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Guest Opinions

Raising the Visibility of Groundwater

Think about the water we drink. Something so important to Wyoming’s everyday life needn’t be invisible, although oftentimes groundwater is exactly that. Hidden beneath our feet, we can’t see it diminish the way we can watch a stream dwindle in the late summer during drought. And because of that, groundwater is often taken for granted. Many of our towns and cities use at least some groundwater as their primary water supply, and the majority of all drinking water supplied in the state of Wyoming comes from wells. So, while we can’t see it, we’d better not ignore it. Whether it’s a water quality or an availability issue, a groundwater problem can affect lots of people quickly.

Back in 1957, our lawmakers showed great foresight in adopting groundwater laws that give useful tools to this agency – the State Engineer’s Office – and our appropriators, or water users. Whether it be our groundwater laws in general, Control Area laws, found in Wyoming Statute (W.S.) 41-3-912, et seq, or our “one source of supply” statute, found at W.S. 41-3-916, pretty strong authority is in place to protect senior water rights and the groundwater resource from overdevelopment to the point of damage.

Under the “one source” statute, there are tools in place to protect senior surface water users if they are impacted or injured by junior priority wells when the aquifer and the stream are connected. 

For example, shallow alluvial wells can drain water from a nearby stream or intercept water that was on its way to feed the nearby stream. Our lawmakers acknowledged that in such instances, if not regulated in priority, the junior wells could in fact dry up a creek and “injure” the senior surface water users. And, in virtually every instance, groundwater rights are later in time, or junior, compared to our surface water rights.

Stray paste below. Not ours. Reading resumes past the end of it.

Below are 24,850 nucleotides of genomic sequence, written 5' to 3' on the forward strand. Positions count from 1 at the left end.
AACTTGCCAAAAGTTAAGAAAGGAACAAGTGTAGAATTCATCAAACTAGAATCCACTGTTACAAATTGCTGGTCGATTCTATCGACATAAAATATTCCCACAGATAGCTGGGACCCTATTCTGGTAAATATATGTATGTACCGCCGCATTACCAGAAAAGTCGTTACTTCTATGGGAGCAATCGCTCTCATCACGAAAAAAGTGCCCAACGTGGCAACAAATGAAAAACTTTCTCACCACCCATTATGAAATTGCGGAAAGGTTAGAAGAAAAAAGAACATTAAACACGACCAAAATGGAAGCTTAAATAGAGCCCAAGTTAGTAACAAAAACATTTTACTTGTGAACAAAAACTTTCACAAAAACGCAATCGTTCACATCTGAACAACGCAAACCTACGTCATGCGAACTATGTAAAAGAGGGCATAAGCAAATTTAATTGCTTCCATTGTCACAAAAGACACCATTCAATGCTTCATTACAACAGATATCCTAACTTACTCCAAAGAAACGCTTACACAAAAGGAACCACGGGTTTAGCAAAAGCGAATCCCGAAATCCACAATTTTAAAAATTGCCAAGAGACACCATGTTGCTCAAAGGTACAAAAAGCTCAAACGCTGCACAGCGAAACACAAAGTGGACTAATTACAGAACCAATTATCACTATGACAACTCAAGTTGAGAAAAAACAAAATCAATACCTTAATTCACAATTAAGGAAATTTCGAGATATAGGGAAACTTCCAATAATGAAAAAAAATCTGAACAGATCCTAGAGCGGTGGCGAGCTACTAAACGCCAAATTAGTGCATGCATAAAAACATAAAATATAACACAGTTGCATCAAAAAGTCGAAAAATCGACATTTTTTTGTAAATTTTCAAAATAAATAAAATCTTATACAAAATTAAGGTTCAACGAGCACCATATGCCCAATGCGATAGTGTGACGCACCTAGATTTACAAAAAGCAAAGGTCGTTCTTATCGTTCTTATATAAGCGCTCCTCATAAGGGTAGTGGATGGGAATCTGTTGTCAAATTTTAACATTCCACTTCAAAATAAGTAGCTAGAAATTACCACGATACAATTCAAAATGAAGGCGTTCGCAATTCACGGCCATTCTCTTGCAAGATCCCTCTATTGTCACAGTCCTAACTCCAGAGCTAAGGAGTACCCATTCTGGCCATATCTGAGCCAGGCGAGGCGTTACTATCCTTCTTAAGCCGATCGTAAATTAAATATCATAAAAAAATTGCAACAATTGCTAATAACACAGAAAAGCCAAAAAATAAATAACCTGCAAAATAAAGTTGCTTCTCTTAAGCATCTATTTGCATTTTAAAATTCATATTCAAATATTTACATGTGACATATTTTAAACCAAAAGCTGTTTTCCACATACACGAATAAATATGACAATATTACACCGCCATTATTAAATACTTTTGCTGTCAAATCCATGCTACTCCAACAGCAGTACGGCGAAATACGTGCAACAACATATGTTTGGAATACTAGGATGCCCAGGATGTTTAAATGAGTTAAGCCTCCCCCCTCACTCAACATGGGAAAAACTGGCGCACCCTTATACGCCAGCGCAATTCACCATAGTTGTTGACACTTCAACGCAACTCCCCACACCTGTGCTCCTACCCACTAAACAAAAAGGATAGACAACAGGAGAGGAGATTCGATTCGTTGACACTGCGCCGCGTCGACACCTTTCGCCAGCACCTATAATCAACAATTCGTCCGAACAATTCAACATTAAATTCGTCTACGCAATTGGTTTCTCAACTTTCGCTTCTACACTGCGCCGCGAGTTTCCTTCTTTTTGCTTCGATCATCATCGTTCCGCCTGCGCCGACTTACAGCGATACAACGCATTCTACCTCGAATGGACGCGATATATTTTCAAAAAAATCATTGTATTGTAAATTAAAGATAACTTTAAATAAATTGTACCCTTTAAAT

The “one source of supply” statute went along largely unused until facts in a couple parts of the state recently needed it. 

Mind you, the fact that this statute has been on the books since 1957 without significant use doesn’t mean the state hasn’t experienced conflicts between groundwater and surface water users. We have. 

In the Horse Creek Basin near LaGrange, users of groundwater and users of surface water have had disagreements that resulted in litigation back in the 1970s. We have had groundwater development in the Bates Creek drainage that was suspected of being hydraulically connected to Bates Creek proper, but regulation of the two as the same source of supply didn’t commence until after a final hydrogeologic study in 2006.

And finally, the depletive effects of shallow groundwater use along the Lower North Platte River near Torrington had to be recognized in the 2001 Modified North Platte Decree. 

In all these cases, it was simply a combination of local tension, the real or imminent threat of suit and the obtaining of sound hydrogeologic analysis that brought new management tools to the table. Where you have tractable issues presented for years or decades, there comes a time when fair water management under our priority system demands the use of these statutory tools. And, in both the Horse Creek and Bates Creek cases, opportunity for an appropriator-devised solution was provided. 

As is often the case, mediated or negotiated solutions among appropriators with different points of view can be tough to obtain. It was only after those opportunities appeared to be exhausted that further regulation occurred or orders were entered.